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RSD Countdown Day 4


As threatened, throughout April - in celebration of Record Store Day - I offer up a daily post related to all things record shop.
And if any of it sounds like a manifesto, consider it good practice for my election campaign next year.
Day four's steaming pile of japery, kinghell boring bullshit and contentious nonsense...
The Hole Story...(Bad) Habits...and A New Hope
In 2014, somewhere along the M54 between Walsall and Birmingham, I stopped the car in a side road to do a BIG SICK. Blundering through brambles and ditches filled with Black Country soup and soggy porn rags ('I'll fish them out later') I stumbled upon a massive hole in the ground. No, it wasn't West Brom, it was a disused subterranean tank of some sort. 'One hole is as good as another' I thought, and after hurling my spleen into the gaping blackness, I stooped a moment to gather my wits. A good fifteen or twenty seconds passed by when suddenly I heard American singer Tom Waits growling in the hole below. The American singer Tom Waits shouted, 'Moooooommmm!!!! Mooooom! Help....meeeeee! Aw meeeeee! Mooooooooommmm Aaaaaaiiiiiieeeee!!!'.
I was mystified why - and indeed how on earth - had the American singer Tom Waits found himself in a disused underground tank on a back road in the Midlands. Luckily I had phone service and I scrolled through my gig guide. Nope - Tom Waits hadn't played at the Symphony Hall then got lost on his way back to the tour bus. I checked the archived gigs for the last ten years. It would at least explain the paucity of new songs. Nope, nothing. Then I heard the American singer Tom Waits switch his mobile phone on. I thought, 'why doesn't the saft git phone for hel-' when it dawned on me that it wasn't the American singer Tom Waits at the bottom of the hole at all! It was me! My projectile vomit had been thrown - audibly at least (thank Christ) - right back in my face.
At this point I'll admit I was really disappointed that is wasn't the American singer Tom Waits down in the hole. I'd already formulated plans to keep the American singer Tom Waits fed and watered ON TAP and I'd even decided how his name would look on the Skiddle tickets...
Anyway. I quickly got over my disappointment and made some of the whooping noises we all make whenever we're confronted with a big dank hole. The whoops came back at me and we whooped back and forth some more. Then my phone pinged with some bad news. I don't recall what it was exactly. Here's why: I shouted my anger down at the hole. Moments later my anger came back up the hole, only sounding less angry. I shouted some other angry stuff down the hole. Same thing happened: less angry stuff came back. And weirdly, I couldn't remember what I was angry about. I had been...D -ANGERED...
Ever since then, I've been making occasional trips to my back road hole in the ground. I take a load of unwanted angry stuff and get rid of it down the hole. A bit like going to the tip, but without the blokes lounging in deckchairs looking to snaffle what I've thrown away.
I'm scheduled for a session at the hole next week, and seeing as how I'm writing this here daily blag I decided to share, pull up your deckchairs...
We all know that, because of the internet, shopping habits have changed. And by 'changed' what we really mean is that less people are visiting bricks and mortar shops. And we know this because people from the telly tell us in serious voices. All the time.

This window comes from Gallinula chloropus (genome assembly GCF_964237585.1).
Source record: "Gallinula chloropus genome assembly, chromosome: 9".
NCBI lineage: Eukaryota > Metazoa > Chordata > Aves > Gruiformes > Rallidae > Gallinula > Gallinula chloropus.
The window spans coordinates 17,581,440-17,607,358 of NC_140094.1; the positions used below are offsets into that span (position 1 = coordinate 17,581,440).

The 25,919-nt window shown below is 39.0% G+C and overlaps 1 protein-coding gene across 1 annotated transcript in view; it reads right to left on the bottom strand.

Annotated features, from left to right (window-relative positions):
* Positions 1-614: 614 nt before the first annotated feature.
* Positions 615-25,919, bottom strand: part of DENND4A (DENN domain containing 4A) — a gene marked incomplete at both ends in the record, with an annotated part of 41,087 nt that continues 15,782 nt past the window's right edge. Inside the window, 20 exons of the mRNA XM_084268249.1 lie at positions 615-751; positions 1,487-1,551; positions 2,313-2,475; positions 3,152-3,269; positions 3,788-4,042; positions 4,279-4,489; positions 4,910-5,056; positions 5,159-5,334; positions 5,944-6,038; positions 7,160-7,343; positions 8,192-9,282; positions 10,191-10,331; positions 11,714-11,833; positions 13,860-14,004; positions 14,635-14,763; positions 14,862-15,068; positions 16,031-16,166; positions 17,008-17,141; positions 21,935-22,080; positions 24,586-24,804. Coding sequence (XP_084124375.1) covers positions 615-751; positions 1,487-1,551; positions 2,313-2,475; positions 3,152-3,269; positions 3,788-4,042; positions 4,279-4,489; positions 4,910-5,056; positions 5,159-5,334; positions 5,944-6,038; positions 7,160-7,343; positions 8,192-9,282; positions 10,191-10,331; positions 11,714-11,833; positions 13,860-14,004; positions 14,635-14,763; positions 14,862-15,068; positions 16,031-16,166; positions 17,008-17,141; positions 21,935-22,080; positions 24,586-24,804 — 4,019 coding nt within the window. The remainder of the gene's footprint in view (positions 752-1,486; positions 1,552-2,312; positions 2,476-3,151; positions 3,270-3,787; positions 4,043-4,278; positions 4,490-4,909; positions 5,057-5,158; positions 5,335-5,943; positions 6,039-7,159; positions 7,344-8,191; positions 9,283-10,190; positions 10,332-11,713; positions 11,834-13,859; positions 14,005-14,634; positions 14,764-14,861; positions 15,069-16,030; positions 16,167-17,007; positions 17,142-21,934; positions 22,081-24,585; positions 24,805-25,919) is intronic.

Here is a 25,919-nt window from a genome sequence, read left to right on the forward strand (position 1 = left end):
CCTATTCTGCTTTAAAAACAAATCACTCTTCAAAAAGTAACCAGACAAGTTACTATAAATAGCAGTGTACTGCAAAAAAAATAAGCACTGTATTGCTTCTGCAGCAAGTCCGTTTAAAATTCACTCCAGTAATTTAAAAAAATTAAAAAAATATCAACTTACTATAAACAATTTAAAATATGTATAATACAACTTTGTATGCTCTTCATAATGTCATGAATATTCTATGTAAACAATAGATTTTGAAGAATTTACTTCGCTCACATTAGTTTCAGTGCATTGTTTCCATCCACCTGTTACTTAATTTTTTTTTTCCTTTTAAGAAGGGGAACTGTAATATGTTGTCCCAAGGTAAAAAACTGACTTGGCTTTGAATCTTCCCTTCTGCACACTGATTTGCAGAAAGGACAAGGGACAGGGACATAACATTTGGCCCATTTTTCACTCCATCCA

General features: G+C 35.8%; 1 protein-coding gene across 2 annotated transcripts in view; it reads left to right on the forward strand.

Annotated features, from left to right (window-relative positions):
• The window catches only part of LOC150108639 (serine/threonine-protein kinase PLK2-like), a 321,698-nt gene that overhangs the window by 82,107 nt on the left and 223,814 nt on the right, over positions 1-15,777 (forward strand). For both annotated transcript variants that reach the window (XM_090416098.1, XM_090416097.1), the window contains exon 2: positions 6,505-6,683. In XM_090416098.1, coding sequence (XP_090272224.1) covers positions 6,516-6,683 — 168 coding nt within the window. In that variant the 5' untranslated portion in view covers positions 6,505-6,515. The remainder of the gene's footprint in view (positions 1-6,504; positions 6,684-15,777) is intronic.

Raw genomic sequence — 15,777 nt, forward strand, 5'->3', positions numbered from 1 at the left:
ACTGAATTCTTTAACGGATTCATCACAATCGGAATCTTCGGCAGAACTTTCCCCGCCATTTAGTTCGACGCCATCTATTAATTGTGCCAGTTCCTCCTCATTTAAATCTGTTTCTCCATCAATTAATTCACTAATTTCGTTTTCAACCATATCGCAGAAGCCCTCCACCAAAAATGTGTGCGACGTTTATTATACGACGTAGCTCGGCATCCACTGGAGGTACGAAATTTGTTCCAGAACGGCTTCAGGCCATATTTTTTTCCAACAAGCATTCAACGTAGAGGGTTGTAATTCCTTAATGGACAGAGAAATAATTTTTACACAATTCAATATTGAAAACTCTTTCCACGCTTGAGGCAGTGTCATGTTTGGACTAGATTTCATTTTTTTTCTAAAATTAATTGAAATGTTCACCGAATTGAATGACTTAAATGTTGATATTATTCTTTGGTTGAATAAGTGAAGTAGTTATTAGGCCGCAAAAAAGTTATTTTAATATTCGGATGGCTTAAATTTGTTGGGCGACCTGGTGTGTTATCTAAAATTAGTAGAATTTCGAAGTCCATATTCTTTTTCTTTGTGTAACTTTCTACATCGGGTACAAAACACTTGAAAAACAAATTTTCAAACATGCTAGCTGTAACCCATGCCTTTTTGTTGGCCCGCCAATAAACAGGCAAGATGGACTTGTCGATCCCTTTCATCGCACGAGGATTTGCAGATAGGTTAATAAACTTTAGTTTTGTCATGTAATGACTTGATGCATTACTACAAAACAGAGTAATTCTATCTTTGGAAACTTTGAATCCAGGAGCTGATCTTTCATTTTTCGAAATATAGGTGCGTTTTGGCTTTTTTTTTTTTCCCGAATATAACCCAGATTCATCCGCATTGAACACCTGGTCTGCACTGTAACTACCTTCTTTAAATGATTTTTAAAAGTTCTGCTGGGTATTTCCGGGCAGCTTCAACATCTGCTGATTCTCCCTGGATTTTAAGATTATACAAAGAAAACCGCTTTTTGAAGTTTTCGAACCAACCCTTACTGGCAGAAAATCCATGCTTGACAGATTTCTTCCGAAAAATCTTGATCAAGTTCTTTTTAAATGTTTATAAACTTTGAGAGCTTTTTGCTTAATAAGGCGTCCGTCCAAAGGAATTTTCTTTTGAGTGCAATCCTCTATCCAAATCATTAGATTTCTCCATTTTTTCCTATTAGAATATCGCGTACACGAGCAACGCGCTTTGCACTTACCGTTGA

We also remind ourselves and each other whenever we buy something online. In fact we'll brag to each other about how cheap we got it, and also moan that it took so long to arrive.
What I find puzzling STROKE infuriating is that despite the declining footfall and the prevalence of online shopping, AND THE KNOWLEDGE OF SUCH THINGS, some people think that bricks and mortar shops should behave as if nothing as changed. Y'know, open at dawn and close at tea time, fifty staff on the tills, never ending shelves filled with EVERYTHING...
The sad irony of course is that it is the shops that have tried to maintain their pre-internet equilibrium that have all fallen in the ditch and died; football stadium-sized department stores languishing on high streets, shopping malls littered with brand names from the nineties who couldn't pay exorbitant rents on their portfolio...left (ahem) for dead...
I open when I open and I close when I close not because I'm a lazy tw*t (although I do believe the work/life balance is sorely neglected in so much of what we do), but because there simply isn't the demand on the street to open the hours that we used to.
Bricks and mortar shops have to adapt to survive, and this means that those customers expecting shops to be open at 9 am and closing at 6pm must also adapt if they want their bricks and mortar shops to survive, especially in the wake of the recent energy price increases.
And I THINK they do. The resurgent interest in high street shopping post-lockdown was amazing; people perhaps appreciating what they couldn't have during lockdown. But now they also have to be realistic. Shops (at least the good ones) want to give the customers what they want. But there has to be understanding too: contrary to some, I don't make records in my garage. I buy them from the record distributors. And I buy them with the money I make from selling other records I bought from, yep, the record distributors. If you buy something in the shop, most of that money goes back into buying records (and paying the rent etc etc). If you don't buy anything in the shop and then rock up on RSD expecting never ending shelves of stuff??? What's that saying, record shops are for life, not just for Record Store Day......DOWN THE HOLE DOWN THE HOLE DOWN THE HOLE......

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